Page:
PostHeaderIcon Casanova Takes a Bath


(Like All of Us)

Chalk it up to my inflated expectations, which mirrored those of so many  homeowners and bankers who thought the market could only go up. I headed to Theater Oobleck’s production of “Casanova Takes a Bath sure that the great 18th Century lover could shed light on our national love affair that went bust.

After seeing David Isaacson’s clever and witty docudrama, I left feeling slightly duped by an inspired marketing campaign. And perhaps that’s the financial crisis’ best obit: A Meltdown by Marketing & Math.

My expectations were dashed when the play began and no bathtub was in sight. It never appeared and the audience came to realize that the “bath” was a metaphor for investors’ fecklessness and staggering losses. Then, Isaacson appeared throughout the play in modern garb for his other role, contemporary narrator and financial explicator.

Shuttling back and forth between historical periods (and conflating various episodes from the six volumes of  Casanova’s “History of My Life”, Isaacson names Pietro Colonda, who blackmailed Casanova and Count Rinaldi as the treacherous villains, matched today by Lloyd Blankfein, head of the investment bank, Goldman Sachs and University of Chicago finance expert, Eugene Fama.

Nobel-Prize winner Fama joins the Hall of Blame for his theory of “Efficient Markets”  which holds markets as rational and self-governing.  The theory is at the heart of the faulty mathematical models underlying such toxic financial tools infamously known as derivatives, collateralized debt obligations (CDOs) and mortgage-backed securities.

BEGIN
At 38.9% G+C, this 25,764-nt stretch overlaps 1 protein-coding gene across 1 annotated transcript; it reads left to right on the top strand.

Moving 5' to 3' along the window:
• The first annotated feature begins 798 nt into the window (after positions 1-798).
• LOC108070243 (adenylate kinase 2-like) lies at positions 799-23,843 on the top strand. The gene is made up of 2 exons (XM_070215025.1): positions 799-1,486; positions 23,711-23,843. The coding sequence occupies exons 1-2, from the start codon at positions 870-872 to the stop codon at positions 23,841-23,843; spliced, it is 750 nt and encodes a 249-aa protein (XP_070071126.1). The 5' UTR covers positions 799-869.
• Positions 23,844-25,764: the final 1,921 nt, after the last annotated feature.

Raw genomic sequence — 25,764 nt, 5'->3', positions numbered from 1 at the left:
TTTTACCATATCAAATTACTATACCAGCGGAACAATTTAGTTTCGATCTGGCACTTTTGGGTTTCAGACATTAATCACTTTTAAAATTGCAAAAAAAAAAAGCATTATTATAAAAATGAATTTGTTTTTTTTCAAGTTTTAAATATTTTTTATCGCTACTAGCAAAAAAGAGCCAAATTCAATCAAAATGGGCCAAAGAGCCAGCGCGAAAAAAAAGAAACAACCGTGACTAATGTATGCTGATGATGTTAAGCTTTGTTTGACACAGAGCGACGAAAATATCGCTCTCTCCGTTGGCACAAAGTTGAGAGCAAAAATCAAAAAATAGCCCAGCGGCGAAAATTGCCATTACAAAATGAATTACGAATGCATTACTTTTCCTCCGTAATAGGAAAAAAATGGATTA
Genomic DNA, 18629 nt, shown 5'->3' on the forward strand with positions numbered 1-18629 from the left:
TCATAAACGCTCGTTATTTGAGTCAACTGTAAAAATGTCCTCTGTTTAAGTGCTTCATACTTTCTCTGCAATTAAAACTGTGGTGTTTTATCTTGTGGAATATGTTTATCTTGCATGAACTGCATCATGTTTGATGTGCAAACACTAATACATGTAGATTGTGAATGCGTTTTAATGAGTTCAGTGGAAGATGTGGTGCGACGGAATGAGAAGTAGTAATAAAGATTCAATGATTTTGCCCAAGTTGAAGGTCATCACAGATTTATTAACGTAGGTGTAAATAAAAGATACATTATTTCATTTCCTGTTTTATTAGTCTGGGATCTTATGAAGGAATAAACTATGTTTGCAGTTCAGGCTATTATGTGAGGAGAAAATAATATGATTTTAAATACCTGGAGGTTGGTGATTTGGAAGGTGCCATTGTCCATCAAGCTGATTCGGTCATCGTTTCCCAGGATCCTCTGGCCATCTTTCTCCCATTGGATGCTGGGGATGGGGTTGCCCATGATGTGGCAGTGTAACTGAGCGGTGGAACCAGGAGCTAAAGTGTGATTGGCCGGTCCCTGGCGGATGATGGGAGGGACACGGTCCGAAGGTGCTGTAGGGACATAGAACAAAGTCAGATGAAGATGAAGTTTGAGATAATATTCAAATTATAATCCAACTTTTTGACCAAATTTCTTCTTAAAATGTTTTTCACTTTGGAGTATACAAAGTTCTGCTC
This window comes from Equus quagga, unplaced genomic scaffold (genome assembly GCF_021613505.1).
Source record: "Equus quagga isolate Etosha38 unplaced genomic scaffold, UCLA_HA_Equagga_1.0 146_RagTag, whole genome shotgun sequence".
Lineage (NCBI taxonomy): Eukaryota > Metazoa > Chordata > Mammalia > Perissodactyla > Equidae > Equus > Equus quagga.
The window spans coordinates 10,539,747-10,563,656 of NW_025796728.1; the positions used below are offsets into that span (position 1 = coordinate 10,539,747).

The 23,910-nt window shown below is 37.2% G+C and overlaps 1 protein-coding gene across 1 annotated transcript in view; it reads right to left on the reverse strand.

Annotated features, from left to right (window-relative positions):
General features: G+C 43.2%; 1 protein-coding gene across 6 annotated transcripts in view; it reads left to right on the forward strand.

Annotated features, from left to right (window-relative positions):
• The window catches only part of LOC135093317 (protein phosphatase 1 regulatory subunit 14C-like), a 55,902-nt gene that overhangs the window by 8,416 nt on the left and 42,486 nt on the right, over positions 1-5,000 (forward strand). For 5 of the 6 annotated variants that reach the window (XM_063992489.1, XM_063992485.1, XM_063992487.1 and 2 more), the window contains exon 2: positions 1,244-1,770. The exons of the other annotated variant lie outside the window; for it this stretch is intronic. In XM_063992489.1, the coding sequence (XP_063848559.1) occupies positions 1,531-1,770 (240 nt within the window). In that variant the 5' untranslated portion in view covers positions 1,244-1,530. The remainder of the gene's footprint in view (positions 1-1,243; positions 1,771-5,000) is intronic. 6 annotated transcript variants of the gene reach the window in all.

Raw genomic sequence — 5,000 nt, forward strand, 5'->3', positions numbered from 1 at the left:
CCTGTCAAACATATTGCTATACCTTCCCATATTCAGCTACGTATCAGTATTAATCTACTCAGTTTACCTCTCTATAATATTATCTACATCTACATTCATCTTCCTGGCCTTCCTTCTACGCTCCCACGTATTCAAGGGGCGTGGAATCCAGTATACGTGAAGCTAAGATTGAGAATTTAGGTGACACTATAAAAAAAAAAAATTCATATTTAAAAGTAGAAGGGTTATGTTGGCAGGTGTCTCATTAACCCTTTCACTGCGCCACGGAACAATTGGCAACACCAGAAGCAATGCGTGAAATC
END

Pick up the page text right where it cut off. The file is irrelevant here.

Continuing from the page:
In the play, Isaacson points at a board full of equations and says, “After all, you can’t quarrel with the math”. Math (the handiwork of the young MBA “quants” in the banks’ boiler rooms) so complicated that even savvy bank CEOs worldwide could neither understand nor explain

At the end, Casanova is duped by Count Rinaldi who tricks the great lover into playing a card game “on trust”. Similarly, investors were tripped up by piles of worthless paper (New York Times here) that Isaacson tosses in the air with glee.

Isaacson started out with a brilliant conceit and deserves credit for casting some historical and comic light on our current distress.  I think less contextual jockeying back and forth and a production played more baldly as farce (with Casanova definitely in the tub) would have fared better. This mixed bag production is a perfect way to summarize my reaction.

A founding member of Theater Oobleck which specializes in productions which blend history, a pinch of philosophy and current events, Isaacson has written 14 plays for the troupe, including “Rumsfeld’s Attic” and “The Making of Freud”.  He’s portrayed Saul Bellow in Oobleck’s “Strauss at Midnight”.

The show closes after this weekend’s performances at Prop Thtr, 3502 North Elston. Performances are Friday and Saturday evening at 9 p.m. and Sunday at 7. For reservations, call 773/347-1041 or online at

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